There has been an increase in parents swaddling their babies in the first months of life. Different cultural traditions have different methods to swaddle babies, but no matter what there are some things you need to know to swaddle your baby safely.
With the long summer holidays approaching we starting to thinking about which books we had loved and debating the "books children shouldn't leave childhood without reading".
With so many good book around we kept the list to the books we'd enjoyed as children and loved revisiting with our own children.
It’s important to get the most out of your appointment with a paediatrician. Here are our tips for preparing for your appointment.
As a paediatrician and Emergency Medicine Specialist I know that many parents worry about high fevers. What warning signs do paediatricians look for that show a child is seriously unwell?
Many parents have happy memories of Christmas from their own childhoods. Beach shacks and icy poles, warm mornings dawning with the prospect of untold adventure, bike riding, swimming in the sea, playing outdoors late into the evening before drifting to sleep to the tap of a sprinkler and the grit of sand in the sheets.
It's a good time of year to reflect on what memories our children might have from their own childhood Christmases.
Is it time for an alternative “facetime” intervention?
Q and A with dual specialist Dr Victoria Matheson - what drives a lifetime of achievement?
Dr Annelise Wan approaches childhood weight gain from a different angle - looking at behaviours that families can more easily change.
Newborn babies are a joyous and challenging responsibility. It’s reassuring to know that you have the guidance and support of your Paediatrician every step of the way.
Our priority is to ensure your baby has the best start to reach their full potential.
What happens when your child outgrows their paediatrician?
Associate Professor Lionel Lubitz is studying how to improve the experience of moving to adult care.
Getting healthy eating and active play right from the start is a lifelong gift parents can give children. So what can parents do to ensure their children start school as fit and healthy as possible?
What impact is too much screen time having on children? Leading Steps’ Paediatricians discuss the impact on their own families and share suggestions to limit the damage.
Dr Amy Whittaker writes about new research that highlights the impact a father’s mental health has on the development and behavior of his children.
"Dads need to be reassured that parenting can be stressful and if their moods are impacting on their relationship with their child they should ask for help, not suffer in silence."
Children who don't sleep well are more likely to behave poorly and are less effective learners. The flow on effect to the family is also significant with much higher rates of maternal depression in mothers whose children are poor sleepers.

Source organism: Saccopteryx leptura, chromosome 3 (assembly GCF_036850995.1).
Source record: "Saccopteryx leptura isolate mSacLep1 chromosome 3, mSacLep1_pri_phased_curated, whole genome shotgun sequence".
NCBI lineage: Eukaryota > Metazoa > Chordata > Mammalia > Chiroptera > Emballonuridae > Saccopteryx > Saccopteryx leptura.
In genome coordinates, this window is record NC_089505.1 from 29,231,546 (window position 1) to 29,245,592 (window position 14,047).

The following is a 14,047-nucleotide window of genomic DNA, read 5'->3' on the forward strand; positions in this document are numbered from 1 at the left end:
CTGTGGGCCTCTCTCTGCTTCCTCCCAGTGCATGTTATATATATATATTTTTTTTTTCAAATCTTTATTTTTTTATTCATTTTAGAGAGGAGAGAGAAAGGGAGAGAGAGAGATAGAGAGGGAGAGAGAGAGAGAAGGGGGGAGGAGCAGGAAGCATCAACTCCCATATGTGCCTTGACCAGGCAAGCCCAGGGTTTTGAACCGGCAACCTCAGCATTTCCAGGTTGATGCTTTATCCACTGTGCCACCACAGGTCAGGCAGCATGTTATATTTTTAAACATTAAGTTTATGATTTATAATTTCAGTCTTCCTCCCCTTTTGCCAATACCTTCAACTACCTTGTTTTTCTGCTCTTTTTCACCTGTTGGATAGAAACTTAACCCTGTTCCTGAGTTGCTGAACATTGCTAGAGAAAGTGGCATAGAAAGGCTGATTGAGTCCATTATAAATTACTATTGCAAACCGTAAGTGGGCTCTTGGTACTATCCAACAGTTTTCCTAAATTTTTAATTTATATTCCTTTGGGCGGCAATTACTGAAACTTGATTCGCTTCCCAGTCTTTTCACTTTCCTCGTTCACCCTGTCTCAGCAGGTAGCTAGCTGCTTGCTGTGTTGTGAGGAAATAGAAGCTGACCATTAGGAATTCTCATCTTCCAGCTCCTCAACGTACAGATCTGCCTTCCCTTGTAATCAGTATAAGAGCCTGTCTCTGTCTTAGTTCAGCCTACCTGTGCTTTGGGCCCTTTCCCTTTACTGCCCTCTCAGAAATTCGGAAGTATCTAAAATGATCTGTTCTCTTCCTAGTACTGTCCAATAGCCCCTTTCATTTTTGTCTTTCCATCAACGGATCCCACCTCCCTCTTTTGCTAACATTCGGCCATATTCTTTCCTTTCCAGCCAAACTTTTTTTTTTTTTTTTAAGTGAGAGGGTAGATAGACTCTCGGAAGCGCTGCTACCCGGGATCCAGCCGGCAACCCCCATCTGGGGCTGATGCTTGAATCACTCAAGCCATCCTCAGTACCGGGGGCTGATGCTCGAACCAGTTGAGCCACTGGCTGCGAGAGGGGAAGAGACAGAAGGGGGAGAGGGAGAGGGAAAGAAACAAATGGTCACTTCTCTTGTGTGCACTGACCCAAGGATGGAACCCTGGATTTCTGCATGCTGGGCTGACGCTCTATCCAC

Terri sat in the GP’s room for the second time that week, this time with her nine year old daughter Caitlin. It was a bit awkward because Terri had only recently bought her son in with boils, after a Google search showed it could be a sign of Type 1 diabetes.
So when Caitlin started drinking a lot and going to the toilet constantly Terri felt a bit embarrassed to turn up again, wondering if this time her daughter could have diabetes.
ife is busy for parents of toddler twin boys.
Ali and her husband had given up hope for a good night’s sleep and were already exhausted when 23 month old Finn started waking up even more.
Too little to communicate, Finn was waking up crying with thirst. He drank so much he was wetting through at least two nappies a night.
Speaking in front of his class was incredible for Billy. He went from not wanting to be away from me to talking to anyone and making more eye contact, sharing his achievements and his passion.
This Tuesday 28 February is World Rare Disease Day, created to raise awareness among the general public and decision-makers about rare diseases and the impacts they have on those affected personally and their families.
Over 400,000 children in Australia have a rare disease (affecting less than 1 person in every 10,000), many of which are chronic and debilitating.
This Rare Disease Day we are sharing the stories of some Gold Coast families who live with Rare Diseases.
It was a humid January day when Rebecca realized something wasn’t right with her ten-year-old daughter Amelia.
Since Christmas she seemed increasingly lethargic and was drinking a lot of water during the long hot days.
She had lost weight too, but Rebecca put it down to a growth spurt.
It’s common for many children diagnosed with type 1 diabetes to end up seriously ill in the Emergency Department before they are diagnosed.
Max has a different story. His mother Melissa knew the signs and Max was diagnosed and on treatment before he developed any dangerous complications such as Ketoacidosis.*
Max is now 15 years old and an excellent student and athlete, but six years ago life seemed very different.